By Dr. Mercola
Cherries are a favorite summer treat with a number of health benefits. Harvest season runs from May through July, and with high susceptibility to disease and a short shelf life, cherry season is a short one. An exception is if you grow your own Barbados or West Indian cherry, more commonly known as the acerola cherry.
I have several acerola trees and harvest cherries nearly nine months of the year. Acerola cherries1 also are one of the highest sources of vitamin C. Each acerola cherry provides about 80 milligrams (mg) of natural vitamin C with all the other important supporting micronutrients, unlike synthetic vitamin C. When I have a bountiful harvest and eat more than 100 cherries, I get close to 10 grams of vitamin C.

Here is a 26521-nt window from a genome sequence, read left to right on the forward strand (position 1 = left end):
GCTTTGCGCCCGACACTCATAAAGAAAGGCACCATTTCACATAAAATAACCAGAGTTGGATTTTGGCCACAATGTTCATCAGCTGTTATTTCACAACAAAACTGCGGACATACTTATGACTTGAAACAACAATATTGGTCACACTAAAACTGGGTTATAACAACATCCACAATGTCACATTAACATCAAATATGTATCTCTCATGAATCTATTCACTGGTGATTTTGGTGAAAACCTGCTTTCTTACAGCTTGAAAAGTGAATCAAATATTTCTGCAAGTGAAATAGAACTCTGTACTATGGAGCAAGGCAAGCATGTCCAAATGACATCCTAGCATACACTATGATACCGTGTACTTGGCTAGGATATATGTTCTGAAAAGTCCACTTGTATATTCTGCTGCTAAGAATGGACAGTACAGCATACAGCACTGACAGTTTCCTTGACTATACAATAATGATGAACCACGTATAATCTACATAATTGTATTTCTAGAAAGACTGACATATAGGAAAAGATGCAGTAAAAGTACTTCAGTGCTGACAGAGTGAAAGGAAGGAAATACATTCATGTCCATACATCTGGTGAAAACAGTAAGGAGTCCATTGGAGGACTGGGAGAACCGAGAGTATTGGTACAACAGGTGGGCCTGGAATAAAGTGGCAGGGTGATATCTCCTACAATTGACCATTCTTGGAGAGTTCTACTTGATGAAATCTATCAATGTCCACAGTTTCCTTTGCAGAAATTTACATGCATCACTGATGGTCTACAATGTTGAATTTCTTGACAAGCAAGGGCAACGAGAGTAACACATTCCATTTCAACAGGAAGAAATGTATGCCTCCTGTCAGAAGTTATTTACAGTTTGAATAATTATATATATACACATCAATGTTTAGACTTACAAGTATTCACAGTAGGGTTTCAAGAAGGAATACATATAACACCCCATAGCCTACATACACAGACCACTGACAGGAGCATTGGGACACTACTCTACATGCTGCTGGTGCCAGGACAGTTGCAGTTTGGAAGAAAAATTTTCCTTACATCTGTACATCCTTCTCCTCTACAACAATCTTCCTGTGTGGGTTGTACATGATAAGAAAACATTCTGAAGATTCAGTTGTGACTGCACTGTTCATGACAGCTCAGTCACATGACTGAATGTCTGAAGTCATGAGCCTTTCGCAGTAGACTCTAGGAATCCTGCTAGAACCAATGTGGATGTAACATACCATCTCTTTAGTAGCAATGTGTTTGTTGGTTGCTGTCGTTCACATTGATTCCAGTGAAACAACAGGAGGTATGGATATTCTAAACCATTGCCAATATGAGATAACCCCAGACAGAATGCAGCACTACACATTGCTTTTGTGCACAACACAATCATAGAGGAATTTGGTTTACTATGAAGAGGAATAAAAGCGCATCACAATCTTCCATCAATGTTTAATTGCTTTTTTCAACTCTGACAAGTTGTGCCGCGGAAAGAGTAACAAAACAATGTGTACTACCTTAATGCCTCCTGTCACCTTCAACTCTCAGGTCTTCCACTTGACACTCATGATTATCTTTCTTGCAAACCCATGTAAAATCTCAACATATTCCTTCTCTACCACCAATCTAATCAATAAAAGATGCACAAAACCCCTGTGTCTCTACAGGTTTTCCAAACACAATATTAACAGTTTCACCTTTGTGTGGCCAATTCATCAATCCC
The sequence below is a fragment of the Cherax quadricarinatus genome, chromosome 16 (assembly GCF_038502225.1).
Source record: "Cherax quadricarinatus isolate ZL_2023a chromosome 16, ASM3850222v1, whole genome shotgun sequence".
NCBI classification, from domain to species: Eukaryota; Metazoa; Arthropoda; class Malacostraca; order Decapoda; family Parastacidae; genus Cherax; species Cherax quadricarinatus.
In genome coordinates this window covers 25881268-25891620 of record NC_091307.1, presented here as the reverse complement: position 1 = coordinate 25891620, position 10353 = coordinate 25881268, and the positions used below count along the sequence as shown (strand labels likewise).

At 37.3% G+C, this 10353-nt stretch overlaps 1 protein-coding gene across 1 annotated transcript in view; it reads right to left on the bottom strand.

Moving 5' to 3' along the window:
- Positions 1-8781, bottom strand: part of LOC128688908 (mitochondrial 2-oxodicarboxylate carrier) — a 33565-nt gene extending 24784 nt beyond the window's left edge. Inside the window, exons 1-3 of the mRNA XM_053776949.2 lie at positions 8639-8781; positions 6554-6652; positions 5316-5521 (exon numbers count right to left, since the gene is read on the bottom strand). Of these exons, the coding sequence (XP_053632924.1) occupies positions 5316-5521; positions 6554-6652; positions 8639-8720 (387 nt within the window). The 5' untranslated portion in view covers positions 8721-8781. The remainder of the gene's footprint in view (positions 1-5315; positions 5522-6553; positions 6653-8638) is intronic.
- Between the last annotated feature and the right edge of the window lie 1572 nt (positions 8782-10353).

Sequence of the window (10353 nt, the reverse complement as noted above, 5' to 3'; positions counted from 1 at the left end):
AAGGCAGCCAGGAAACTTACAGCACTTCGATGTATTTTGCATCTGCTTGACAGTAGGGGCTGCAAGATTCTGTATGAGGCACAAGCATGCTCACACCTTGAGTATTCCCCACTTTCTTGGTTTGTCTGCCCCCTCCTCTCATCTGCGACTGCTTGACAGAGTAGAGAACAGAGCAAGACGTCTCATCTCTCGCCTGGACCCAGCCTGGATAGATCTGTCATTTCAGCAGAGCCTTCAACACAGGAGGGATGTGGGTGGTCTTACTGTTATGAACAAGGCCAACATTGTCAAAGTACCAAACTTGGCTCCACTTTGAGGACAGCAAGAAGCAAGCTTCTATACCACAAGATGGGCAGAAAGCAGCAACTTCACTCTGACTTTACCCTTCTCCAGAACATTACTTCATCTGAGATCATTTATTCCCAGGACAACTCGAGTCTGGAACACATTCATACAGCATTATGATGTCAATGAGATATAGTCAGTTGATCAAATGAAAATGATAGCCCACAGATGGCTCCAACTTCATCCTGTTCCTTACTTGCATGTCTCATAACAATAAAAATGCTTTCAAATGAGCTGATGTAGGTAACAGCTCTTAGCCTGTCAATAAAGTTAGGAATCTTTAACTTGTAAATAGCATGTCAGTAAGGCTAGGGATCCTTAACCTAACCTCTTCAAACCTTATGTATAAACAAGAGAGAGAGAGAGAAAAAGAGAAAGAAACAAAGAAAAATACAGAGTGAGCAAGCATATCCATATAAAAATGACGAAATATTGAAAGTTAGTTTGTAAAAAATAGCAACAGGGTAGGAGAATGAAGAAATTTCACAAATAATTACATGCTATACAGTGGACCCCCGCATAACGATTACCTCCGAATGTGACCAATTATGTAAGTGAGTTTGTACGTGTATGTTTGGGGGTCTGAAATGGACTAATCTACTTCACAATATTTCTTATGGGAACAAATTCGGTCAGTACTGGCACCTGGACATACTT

The recommended daily allowance for vitamin C in the U.S. is a mere 75 to 90 mg for women andThis post was originally published on this site